Coronavirus and construction: Q&A (United States)


Construction Alert


Timely completion of construction projects is always a top priority for owners and developers. With the coronavirus disease (COVID-19) reaching pandemic levels across the world, construction industry clients have been particularly focused on how the outbreak will impact their ongoing and future developments. While this pandemic is unprecedented for modern construction, outside forces and market factors have long played a role in the success of a project. How the parties have contractually agreed to handle the potential impact of those factors will also affect the success of a project.


Is COVID-19 force majeure?


The concept of force majeure is common in construction contracts. It’s literal definition of “superior force” is intended to outline situations when all or part of a contract can’t be performed due to causes outside of a party’s reasonable control. Typically, the definition requires that the circumstances be unavoidable or, more colloquially, acts of God.


Contracts and common law definitions of force majeure vary widely. Commonly used industry form agreements vary in the way they handle “force majeure.” For example, nowhere in the American Institute of Architects form general conditions (AIA A201-2017) is the term force majeure used. Rather, Section 8.3.1 provides for extensions of time for similar categories that most people consider force majeure. Specifically,


if the Contractor is delayed at any time in the commencement or progress of the Work by (1) an act or neglect of the Owner or Architect, of an employee of either, or of a Separate Contractor; (2) by changes ordered in the Work; (3) by labor disputes, fire, unusual delay in deliveries, unavoidable casualties, adverse weather conditions documented in accordance with Section, or other causes beyond the Contractor’s control; (4) by delay authorized by the Owner pending mediation and binding dispute resolution; or (5) by other causes that the Contractor asserts, and the Architect determines, justify delay, then the Contract Time shall be extended for such reasonable time as the Architect may determine.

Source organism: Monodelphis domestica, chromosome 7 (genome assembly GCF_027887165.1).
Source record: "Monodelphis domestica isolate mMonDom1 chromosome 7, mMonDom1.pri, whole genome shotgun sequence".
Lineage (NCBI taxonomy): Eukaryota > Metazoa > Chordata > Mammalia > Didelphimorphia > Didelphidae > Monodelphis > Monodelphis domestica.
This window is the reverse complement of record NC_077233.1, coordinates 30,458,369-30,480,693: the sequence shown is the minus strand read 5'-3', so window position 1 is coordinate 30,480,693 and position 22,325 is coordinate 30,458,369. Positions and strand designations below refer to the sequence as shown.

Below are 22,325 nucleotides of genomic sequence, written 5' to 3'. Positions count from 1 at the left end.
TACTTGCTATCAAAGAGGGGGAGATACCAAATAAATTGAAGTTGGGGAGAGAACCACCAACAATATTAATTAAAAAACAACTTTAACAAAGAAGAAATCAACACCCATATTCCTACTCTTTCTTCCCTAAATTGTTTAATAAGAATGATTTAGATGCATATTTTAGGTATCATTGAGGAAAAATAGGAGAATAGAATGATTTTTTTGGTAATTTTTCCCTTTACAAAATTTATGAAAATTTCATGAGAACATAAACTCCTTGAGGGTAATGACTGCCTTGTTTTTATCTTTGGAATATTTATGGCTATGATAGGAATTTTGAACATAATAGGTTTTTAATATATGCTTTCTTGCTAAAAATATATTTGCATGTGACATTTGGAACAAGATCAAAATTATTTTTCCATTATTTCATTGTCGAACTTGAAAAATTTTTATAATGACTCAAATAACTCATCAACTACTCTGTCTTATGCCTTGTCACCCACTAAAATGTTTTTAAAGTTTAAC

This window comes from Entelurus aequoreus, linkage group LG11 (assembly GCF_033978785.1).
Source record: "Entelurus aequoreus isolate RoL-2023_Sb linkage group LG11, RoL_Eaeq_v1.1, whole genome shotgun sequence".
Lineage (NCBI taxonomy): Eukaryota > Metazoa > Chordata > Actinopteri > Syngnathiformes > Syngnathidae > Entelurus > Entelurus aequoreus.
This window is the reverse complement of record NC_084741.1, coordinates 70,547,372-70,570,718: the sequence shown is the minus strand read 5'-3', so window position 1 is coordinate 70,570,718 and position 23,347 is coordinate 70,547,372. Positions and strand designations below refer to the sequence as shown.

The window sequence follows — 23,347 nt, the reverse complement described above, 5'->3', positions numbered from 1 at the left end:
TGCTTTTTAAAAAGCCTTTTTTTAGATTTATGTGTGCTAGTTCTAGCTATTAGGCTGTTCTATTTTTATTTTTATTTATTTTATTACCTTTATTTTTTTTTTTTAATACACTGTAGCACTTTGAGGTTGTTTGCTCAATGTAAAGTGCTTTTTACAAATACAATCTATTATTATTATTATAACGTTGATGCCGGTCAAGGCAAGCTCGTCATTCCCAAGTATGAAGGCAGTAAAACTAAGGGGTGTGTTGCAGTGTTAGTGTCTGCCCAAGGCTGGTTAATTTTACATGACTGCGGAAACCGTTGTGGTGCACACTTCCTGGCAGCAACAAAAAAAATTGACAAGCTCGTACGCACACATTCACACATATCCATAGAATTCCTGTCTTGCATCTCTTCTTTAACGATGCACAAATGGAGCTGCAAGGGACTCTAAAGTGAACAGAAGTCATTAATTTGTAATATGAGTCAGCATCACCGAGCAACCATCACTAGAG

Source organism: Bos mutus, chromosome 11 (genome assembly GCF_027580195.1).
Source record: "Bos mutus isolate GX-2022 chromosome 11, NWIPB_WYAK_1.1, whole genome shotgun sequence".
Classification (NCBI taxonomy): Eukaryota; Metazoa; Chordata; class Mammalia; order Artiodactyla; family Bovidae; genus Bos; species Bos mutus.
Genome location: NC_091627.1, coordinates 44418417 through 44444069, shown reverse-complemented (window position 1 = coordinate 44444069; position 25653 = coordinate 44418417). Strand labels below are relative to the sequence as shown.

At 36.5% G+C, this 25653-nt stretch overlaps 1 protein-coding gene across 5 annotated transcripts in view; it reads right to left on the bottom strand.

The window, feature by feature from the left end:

Section 8.3.1 (emphasis added). Similar to the often-used definition of force majeure, the AIA documents include a general catch-all for “other causes beyond the Contractor’s control” to permit additional time to perform.


Contrast the AIA language to that included in many CONSENSUSDOCS agreements on the extent of delays:


If the critical path of the Project is delayed at any time by any cause beyond the control of the Design-Builder, the Design-Builder shall be entitled to an equitable extension of the Date of Substantial Completion or the Date of Final Completion. Examples of causes beyond the control of the Design-Builder include, but are not limited to, the following: (a) acts or omissions of the Owner or Others; (b) changes in the Work or the sequencing of the Work ordered by the Owner, or arising from decisions of the Owner that impact the time of performance of the Work; (c) encountering Hazardous Materials unanticipated by the Design-Builder, or concealed or unknown conditions; (d) delay authorized by the Owner pending dispute resolution or suspension by the Owner under section 12.1; (e) transportation delays not reasonably foreseeable; (f) labor disputes not involving the Design-Builder; (g) general labor disputes impacting the Project but not specifically related to the Worksite; (h) fire; (i) Terrorism; (j) epidemics, (k) adverse governmental actions, (l) unavoidable accidents or circumstances; (m) adverse weather conditions not reasonably anticipated.


CONSENSUSDOCS 410, Section 6.3. Although pandemics and epidemics are not expressly addressed in many force majeure clauses, catch-all language such as “events beyond a contractor’s reasonable control” may be interpreted to include a worldwide pandemic.


Even if a force majeure clause does not include the “beyond contractor’s reasonable control” or equivalent language, governmental actions taken because of COVID-19 may be construed as force majeure events, e.g., if such actions affect the delivery of materials because of shut-down ports or embargoes, or if construction activity is ordered to cease. The City of Boston, Massachusetts, was the first to halt construction sites citywide, but more cities may to follow.